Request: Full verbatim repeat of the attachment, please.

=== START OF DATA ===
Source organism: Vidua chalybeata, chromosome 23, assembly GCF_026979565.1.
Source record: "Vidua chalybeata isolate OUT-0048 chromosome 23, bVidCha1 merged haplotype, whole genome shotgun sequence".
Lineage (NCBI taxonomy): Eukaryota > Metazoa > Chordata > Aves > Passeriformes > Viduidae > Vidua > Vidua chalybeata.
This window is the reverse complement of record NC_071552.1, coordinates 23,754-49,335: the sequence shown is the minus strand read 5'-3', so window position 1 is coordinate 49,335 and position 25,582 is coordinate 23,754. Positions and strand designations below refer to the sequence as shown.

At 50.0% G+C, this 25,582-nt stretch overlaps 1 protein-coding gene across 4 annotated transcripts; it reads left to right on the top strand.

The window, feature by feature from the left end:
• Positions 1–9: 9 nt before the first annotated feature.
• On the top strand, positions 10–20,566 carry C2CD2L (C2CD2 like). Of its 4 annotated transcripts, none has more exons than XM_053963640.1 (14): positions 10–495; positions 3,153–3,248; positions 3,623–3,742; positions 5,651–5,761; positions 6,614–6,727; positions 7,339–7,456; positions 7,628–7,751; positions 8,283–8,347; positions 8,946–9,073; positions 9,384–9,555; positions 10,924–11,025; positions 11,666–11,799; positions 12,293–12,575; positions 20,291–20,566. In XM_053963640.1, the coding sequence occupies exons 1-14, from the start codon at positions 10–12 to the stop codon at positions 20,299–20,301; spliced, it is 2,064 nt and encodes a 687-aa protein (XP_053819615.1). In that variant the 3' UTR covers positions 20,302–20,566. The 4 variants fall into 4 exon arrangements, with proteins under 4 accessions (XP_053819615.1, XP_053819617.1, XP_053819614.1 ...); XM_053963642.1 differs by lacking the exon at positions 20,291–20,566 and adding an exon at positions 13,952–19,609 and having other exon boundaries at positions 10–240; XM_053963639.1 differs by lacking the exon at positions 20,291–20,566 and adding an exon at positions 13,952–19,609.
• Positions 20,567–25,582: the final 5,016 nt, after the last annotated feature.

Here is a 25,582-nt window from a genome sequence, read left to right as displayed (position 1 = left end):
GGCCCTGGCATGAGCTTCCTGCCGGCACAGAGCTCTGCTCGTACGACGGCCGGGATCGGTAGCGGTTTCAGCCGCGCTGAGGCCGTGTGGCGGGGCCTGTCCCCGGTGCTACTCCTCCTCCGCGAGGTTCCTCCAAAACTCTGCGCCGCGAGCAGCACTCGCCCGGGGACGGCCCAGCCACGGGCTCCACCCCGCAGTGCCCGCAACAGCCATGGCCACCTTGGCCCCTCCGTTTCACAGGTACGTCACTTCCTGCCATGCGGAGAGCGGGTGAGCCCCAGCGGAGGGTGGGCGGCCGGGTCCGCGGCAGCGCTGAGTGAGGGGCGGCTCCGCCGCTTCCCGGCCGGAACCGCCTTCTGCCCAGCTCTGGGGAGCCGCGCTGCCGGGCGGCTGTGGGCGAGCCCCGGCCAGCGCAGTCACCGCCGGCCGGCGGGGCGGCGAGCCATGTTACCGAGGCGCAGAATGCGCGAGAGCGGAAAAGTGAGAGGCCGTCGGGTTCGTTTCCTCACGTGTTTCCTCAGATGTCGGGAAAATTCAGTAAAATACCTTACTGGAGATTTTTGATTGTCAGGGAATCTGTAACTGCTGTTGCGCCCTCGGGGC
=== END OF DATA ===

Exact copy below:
Source organism: Vidua chalybeata, chromosome 23, assembly GCF_026979565.1.
Source record: "Vidua chalybeata isolate OUT-0048 chromosome 23, bVidCha1 merged haplotype, whole genome shotgun sequence".
Lineage (NCBI taxonomy): Eukaryota > Metazoa > Chordata > Aves > Passeriformes > Viduidae > Vidua > Vidua chalybeata.
This window is the reverse complement of record NC_071552.1, coordinates 23,754-49,335: the sequence shown is the minus strand read 5'-3', so window position 1 is coordinate 49,335 and position 25,582 is coordinate 23,754. Positions and strand designations below refer to the sequence as shown.

At 50.0% G+C, this 25,582-nt stretch overlaps 1 protein-coding gene across 4 annotated transcripts; it reads left to right on the top strand.

The window, feature by feature from the left end:
• Positions 1–9: 9 nt before the first annotated feature.
• On the top strand, positions 10–20,566 carry C2CD2L (C2CD2 like). Of its 4 annotated transcripts, none has more exons than XM_053963640.1 (14): positions 10–495; positions 3,153–3,248; positions 3,623–3,742; positions 5,651–5,761; positions 6,614–6,727; positions 7,339–7,456; positions 7,628–7,751; positions 8,283–8,347; positions 8,946–9,073; positions 9,384–9,555; positions 10,924–11,025; positions 11,666–11,799; positions 12,293–12,575; positions 20,291–20,566. In XM_053963640.1, the coding sequence occupies exons 1-14, from the start codon at positions 10–12 to the stop codon at positions 20,299–20,301; spliced, it is 2,064 nt and encodes a 687-aa protein (XP_053819615.1). In that variant the 3' UTR covers positions 20,302–20,566. The 4 variants fall into 4 exon arrangements, with proteins under 4 accessions (XP_053819615.1, XP_053819617.1, XP_053819614.1 ...); XM_053963642.1 differs by lacking the exon at positions 20,291–20,566 and adding an exon at positions 13,952–19,609 and having other exon boundaries at positions 10–240; XM_053963639.1 differs by lacking the exon at positions 20,291–20,566 and adding an exon at positions 13,952–19,609.
• Positions 20,567–25,582: the final 5,016 nt, after the last annotated feature.

Here is a 25,582-nt window from a genome sequence, read left to right as displayed (position 1 = left end):
GGCCCTGGCATGAGCTTCCTGCCGGCACAGAGCTCTGCTCGTACGACGGCCGGGATCGGTAGCGGTTTCAGCCGCGCTGAGGCCGTGTGGCGGGGCCTGTCCCCGGTGCTACTCCTCCTCCGCGAGGTTCCTCCAAAACTCTGCGCCGCGAGCAGCACTCGCCCGGGGACGGCCCAGCCACGGGCTCCACCCCGCAGTGCCCGCAACAGCCATGGCCACCTTGGCCCCTCCGTTTCACAGGTACGTCACTTCCTGCCATGCGGAGAGCGGGTGAGCCCCAGCGGAGGGTGGGCGGCCGGGTCCGCGGCAGCGCTGAGTGAGGGGCGGCTCCGCCGCTTCCCGGCCGGAACCGCCTTCTGCCCAGCTCTGGGGAGCCGCGCTGCCGGGCGGCTGTGGGCGAGCCCCGGCCAGCGCAGTCACCGCCGGCCGGCGGGGCGGCGAGCCATGTTACCGAGGCGCAGAATGCGCGAGAGCGGAAAAGTGAGAGGCCGTCGGGTTCGTTTCCTCACGTGTTTCCTCAGATGTCGGGAAAATTCAGTAAAATACCTTACTGGAGATTTTTGATTGTCAGGGAATCTGTAACTGCTGTTGCGCCCTCGGGGC